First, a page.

|Budget Amount *help
¥5,800,000 (Direct Cost : ¥5,800,000)
Fiscal Year 1999 : ¥1,400,000 (Direct Cost : ¥1,400,000)
Fiscal Year 1998 : ¥1,300,000 (Direct Cost : ¥1,300,000)
Fiscal Year 1997 : ¥3,100,000 (Direct Cost : ¥3,100,000)
Efforts have been made to achieve target-selective radioactivity delivery using monoclonal antibodies. Recent metabolic studies of radiolabeled polypeptides and antibodies indicated that radiometabolites generated after lysosomal proteolysis play a critical role in the radioactivity levels of the tissues. Based on the findings, we conjugated meta-iodohippuric acid to antibodies via a peptide linkage that provides a stable attachment of the radioiodinated compound with antibodies in plasma while facilitating rapid and selective release of the radiolabeled compound in lysosomes. Reduction of hepatic radioactivity levels was achieved without impairing the radioactivity levels in the target. However, this approach may also reduce target radioactivity levels when applied to antibodies that are internalized into target cells.
On the other hand, radioiodinated amino acids (IAAs) have been found to be useful as radiopharmaceuticals for tumor imaging due to their longer residence times in tumor
cells than those in non-target cells. Such characteristics rendered IAAs attractive as radiometabolites liberated from antibodies in lysosomes for targeted imaging and therapy. In this design, the linkage between antibodies and IAAs should be stable enough in plasma to preserve the radioactivity levels in the target delivered by antibodies, whereas rapid and selective release of the designed IAAs from antibodies are required in the lysosomal compartment.
In the present study, tumor accumulation and retention of some IAAs were evaluated. Since lower pH environment of the lysosomes is well known, applicability of acid-labile linkages was estimated for lysosome-selective release of the IAAs. The IAAs that possess high in vivo metabolic stability and high urinary excretion characteristics were selected in our previous studies. When incubated with Ehrlich acite tumor cells, radioiodinated α-methyl-L-tyrosine (I-L-AMT) and D-tyrosine (I-D-MIT) showed high accumulation and retention in the tumor cells. Radioiodinated tyrosine derivatives such as I-L-AMT and I-D-MIT were found to be prominent in tumor accumulation.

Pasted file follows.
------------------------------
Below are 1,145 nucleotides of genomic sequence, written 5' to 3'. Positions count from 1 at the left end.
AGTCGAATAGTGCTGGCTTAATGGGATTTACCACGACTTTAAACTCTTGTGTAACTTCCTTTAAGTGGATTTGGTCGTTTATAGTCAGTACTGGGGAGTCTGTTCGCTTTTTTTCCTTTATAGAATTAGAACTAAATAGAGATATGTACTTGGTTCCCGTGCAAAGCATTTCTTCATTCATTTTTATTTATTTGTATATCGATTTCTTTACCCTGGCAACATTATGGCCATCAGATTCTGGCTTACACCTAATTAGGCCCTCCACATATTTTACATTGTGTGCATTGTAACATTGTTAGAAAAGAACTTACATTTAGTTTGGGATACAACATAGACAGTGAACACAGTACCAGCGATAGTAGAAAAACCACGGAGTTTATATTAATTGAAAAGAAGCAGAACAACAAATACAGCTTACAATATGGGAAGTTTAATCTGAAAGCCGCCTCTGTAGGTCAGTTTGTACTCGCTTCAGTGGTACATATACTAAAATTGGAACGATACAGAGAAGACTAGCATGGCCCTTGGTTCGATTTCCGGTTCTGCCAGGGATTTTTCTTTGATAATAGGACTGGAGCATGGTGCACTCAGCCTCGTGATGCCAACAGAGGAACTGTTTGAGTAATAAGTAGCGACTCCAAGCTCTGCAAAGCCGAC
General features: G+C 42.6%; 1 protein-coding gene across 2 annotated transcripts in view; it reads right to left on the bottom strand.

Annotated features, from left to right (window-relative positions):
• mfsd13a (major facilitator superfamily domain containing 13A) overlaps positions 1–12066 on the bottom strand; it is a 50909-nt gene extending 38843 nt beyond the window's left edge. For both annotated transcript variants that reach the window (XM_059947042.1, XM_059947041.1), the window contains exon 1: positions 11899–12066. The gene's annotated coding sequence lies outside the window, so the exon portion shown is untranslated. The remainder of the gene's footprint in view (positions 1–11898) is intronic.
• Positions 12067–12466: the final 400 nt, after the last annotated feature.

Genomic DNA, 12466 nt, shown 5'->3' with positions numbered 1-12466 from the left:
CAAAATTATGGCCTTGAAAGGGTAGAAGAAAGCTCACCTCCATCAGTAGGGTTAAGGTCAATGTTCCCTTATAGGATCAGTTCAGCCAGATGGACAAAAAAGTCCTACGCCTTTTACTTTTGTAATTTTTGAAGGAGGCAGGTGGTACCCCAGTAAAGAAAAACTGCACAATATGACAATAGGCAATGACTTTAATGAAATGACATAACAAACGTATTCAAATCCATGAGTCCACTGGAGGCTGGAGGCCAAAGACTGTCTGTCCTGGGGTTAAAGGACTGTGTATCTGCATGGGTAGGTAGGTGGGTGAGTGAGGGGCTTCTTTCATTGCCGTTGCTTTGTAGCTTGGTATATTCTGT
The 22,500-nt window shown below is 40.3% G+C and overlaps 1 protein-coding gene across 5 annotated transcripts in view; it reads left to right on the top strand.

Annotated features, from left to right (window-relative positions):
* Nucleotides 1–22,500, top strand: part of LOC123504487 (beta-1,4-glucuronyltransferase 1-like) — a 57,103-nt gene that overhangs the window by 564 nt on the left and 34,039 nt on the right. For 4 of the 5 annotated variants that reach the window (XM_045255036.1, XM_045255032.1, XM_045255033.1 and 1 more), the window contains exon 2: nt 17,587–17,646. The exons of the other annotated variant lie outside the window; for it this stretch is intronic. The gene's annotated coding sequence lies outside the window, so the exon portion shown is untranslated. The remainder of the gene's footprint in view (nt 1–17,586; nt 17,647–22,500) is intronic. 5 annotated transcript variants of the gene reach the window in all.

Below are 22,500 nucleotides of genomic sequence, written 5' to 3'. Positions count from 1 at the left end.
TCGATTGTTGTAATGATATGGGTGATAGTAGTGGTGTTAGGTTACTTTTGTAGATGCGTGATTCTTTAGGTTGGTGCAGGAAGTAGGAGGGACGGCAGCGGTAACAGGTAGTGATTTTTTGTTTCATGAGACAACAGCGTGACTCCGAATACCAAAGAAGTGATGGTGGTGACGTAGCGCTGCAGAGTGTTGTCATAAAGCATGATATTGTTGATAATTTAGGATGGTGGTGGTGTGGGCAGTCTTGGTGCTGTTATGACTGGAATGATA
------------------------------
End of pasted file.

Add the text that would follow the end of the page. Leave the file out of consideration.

In order to evaluate the pH-dependent cleavage of acid-labile linkages, p-hydroxynorephedrine (PHNE), used as a model compound, was conjugated with maleic anhydride to prepare MNE or citraconic anhydride to prepare CNE, respectively. After purification, radioiodination of MNE and CNE was performed by chloramine T method. Both radioiodinated compounds were incubated at 37℃ in buffered-solutions at various pH. Although both I-MNE and I-CNE remained stable after 48 hr incubation at pH 7.0 and 7.4, selective release of I-PHNE was observed from both conjugates at lower pH values. In addition, I-CNE liberated I-PHNE at a rate much faster than that of I-MNE, presumably due to a presence of bulky side chain in CNE. The findings in this study would provide a good basis for future design of radiolabeled antibodies that liberate radioiodinated amino acids in the lysosomal compartments.